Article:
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Meet Ashley Hayek of Golden State Consultants in Downtown

Today we’d like to introduce you to Ashley Hayek.

Ashley, let’s start with your story. We’d love to hear how you got started and how the journey has been so far.
Having graduated from college a year early, I was eager to get started in my career. I took a position as the Policy Director for one of the largest pro-business Political Action Committees in San Diego County. The energy of the political world was extremely exciting. After a year and a half, I wanted to do more. There seemed to be a need for more political fundraisers.

At the age of 22, I launched my political and non-profit fundraising firm. I started with only a small handful of clients in the loft of my condo. With hustle, grit and drive I continued to grow my business and client load. My first office was in a hamburger chain’s corporate office storage closet in Banker’s Hill. While it was modest, it was the first significant stepping stone in launching Golden State Consultants.

Has it been a smooth road?
Running a small business is never easy – but throw politics in the mix and it complicates the dynamic significantly. One of my biggest obstacles starting out was being a young woman in a male-dominated field. When I called prospective political contributors for a contribution, I couldn’t get past a secretary 95% of the time. My solution? I had my boyfriend (now my husband) call for me. Once the donor was on the line, I could make my pitch and collect the contribution. This, of course, is just one example of being a female in the industry.

I also received no formal training in my line of work. I had never run a company before unless you count my mistletoe stand when I was nine and had to learn the ins and outs of running a business on my own. I handled accounting, payroll, contracts, as well as the ins and outs of how to actually do the job. The excitement of creating something from nothing was inspiring for me, but at times very overwhelming. I relied heavily on family and friends for feedback and advice.

The most significant challenge in this line of work, however, is losing. As a political fundraiser, my responsibility is to raise as much money for my clients as possible with the goal of fulfilling the budget. Unfortunately, this doesn’t mean the client will be successful in his or her race. It’s incredibly disappointing to spend a significant amount of time working with someone and for someone that you truly believe can have a positive impact on our communities and not see them get elected to office.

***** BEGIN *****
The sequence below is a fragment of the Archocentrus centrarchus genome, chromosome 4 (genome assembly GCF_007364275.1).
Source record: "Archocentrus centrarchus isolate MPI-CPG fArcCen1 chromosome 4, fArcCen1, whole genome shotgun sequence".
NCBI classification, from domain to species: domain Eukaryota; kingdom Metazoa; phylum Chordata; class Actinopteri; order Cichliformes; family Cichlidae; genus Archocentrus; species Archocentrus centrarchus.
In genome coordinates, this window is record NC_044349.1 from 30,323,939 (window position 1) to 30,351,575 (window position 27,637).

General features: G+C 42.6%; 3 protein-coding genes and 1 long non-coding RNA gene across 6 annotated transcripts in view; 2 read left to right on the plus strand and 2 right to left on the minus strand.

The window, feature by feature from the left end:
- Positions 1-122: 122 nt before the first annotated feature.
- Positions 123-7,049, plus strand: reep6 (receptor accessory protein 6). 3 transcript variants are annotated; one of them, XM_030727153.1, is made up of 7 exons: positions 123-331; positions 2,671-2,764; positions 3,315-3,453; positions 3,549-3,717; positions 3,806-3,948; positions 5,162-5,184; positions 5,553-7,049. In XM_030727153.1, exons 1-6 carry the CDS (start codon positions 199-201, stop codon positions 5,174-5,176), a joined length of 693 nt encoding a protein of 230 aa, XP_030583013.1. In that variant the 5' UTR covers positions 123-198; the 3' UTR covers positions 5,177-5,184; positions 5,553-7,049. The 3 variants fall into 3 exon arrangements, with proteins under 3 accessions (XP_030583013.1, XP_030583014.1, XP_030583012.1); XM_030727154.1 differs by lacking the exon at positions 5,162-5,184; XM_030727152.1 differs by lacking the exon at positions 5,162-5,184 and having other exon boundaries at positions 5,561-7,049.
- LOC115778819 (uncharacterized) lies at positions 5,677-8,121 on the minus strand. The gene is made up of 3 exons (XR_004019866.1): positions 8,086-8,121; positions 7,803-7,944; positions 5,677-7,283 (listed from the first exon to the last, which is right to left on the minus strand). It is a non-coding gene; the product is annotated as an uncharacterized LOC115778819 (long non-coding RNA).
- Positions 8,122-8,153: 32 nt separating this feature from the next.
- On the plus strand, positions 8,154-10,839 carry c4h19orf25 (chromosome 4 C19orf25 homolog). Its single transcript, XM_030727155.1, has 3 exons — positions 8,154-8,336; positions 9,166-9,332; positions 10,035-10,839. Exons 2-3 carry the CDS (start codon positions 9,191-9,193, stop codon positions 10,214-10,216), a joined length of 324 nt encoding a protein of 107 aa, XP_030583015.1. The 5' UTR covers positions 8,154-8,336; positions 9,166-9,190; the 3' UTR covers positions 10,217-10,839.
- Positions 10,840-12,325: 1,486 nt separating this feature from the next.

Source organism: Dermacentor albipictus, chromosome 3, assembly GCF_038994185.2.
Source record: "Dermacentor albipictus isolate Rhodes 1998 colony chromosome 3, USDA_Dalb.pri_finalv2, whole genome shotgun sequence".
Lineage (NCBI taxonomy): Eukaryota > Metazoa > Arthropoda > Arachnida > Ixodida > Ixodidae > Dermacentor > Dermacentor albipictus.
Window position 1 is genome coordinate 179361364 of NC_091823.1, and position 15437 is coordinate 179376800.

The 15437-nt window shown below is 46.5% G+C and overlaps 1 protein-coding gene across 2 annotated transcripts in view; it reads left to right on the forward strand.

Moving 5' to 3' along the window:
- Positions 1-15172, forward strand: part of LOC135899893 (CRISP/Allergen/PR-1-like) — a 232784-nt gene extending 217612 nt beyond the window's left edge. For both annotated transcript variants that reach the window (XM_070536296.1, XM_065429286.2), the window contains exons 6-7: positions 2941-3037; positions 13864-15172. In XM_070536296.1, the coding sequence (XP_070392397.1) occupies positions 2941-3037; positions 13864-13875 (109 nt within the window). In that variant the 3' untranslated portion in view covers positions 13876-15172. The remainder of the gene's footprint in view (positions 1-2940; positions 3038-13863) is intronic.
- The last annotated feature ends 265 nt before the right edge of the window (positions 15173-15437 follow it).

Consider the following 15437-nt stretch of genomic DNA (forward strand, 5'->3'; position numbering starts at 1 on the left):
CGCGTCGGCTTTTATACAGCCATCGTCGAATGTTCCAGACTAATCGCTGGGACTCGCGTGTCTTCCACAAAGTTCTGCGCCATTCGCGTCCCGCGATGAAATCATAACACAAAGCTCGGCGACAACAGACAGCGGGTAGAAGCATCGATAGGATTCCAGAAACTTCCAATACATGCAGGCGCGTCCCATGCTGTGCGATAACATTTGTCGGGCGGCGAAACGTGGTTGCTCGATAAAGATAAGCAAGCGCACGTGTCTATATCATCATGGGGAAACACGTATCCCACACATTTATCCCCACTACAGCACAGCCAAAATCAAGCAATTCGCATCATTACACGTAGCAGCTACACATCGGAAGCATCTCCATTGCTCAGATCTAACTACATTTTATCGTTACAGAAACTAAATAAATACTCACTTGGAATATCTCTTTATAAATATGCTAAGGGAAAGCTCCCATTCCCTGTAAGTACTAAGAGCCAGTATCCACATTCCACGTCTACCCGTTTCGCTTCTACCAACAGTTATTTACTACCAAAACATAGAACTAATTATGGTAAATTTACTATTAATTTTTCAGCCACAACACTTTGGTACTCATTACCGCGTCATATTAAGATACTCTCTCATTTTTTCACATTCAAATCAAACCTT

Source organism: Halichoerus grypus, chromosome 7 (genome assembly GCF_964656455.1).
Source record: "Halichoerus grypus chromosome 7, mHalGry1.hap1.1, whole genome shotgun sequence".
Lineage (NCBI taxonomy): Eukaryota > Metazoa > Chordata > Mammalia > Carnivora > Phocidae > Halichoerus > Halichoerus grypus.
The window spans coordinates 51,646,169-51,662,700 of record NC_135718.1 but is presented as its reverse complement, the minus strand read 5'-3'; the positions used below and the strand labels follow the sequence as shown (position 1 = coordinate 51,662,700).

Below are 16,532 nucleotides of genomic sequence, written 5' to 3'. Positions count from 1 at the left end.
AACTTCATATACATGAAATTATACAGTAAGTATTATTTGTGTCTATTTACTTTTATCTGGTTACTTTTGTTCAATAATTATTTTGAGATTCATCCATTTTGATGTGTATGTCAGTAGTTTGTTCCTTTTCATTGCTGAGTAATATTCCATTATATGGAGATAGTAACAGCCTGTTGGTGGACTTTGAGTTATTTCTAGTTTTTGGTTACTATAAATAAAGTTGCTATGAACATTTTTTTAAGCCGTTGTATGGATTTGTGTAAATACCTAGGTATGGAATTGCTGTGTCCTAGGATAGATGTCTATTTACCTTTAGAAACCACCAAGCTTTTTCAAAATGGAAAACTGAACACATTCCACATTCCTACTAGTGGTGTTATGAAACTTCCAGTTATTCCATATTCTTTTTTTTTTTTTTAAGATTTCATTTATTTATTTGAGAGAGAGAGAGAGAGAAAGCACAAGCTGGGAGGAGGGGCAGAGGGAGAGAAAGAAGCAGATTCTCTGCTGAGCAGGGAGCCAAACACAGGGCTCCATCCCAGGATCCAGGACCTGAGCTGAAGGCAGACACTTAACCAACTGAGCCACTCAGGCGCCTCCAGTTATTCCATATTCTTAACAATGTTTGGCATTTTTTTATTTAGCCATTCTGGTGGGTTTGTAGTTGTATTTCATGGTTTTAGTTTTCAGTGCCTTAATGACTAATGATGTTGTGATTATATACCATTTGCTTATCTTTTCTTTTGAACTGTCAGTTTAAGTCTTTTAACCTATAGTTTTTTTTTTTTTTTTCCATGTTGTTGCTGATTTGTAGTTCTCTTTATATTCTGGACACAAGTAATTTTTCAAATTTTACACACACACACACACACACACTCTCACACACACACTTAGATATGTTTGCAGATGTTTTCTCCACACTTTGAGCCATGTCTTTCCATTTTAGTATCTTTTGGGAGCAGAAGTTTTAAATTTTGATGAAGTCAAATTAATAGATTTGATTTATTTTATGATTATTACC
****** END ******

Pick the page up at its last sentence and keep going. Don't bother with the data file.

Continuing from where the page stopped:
So let’s switch gears a bit and go into the Golden State Consultants story. Tell us more about the business.
Golden State Consultants is a California-based firm that provides individualized finance consulting to non-profit organizations and political candidates and organizations. We provide the highest level of service to meet the needs of our clients through innovative technology and strategic planning. We continually review data, strategy, and cutting-edge technology to maximize productivity and efficiency. Our firm equips clients with the necessary tools for financial success. In the past two cycles, we’ve raised nearly $15 million for our clients.

We are extremely proud of our company culture and the dynamic we have with our team and our clients. We elect to work with clients who have a vision for a better society. Our team is passionate about partnering with clients who venture to create positive changes in their neighborhoods, communities, and government agencies.

How do you think the industry will change over the next decade?
There is a saying that money is the blood of politics. The industry will continue to thrive. The most significant change, however, will be seen across California state and local races. With the recent Supreme Court ruling of Janus vs AFSCME, public employees can no longer be forced to pay into a union. For years, unions have used members dues to fund political messages some members don’t necessarily agree upon.

Campaign finance data from the first six months of this year show about $7.1 million in public-sector union donation to the California Democratic Party. This doesn’t even account for what was spent on behalf of candidates. This ruling will level the playing field and could lead to more competitive races throughout the state.

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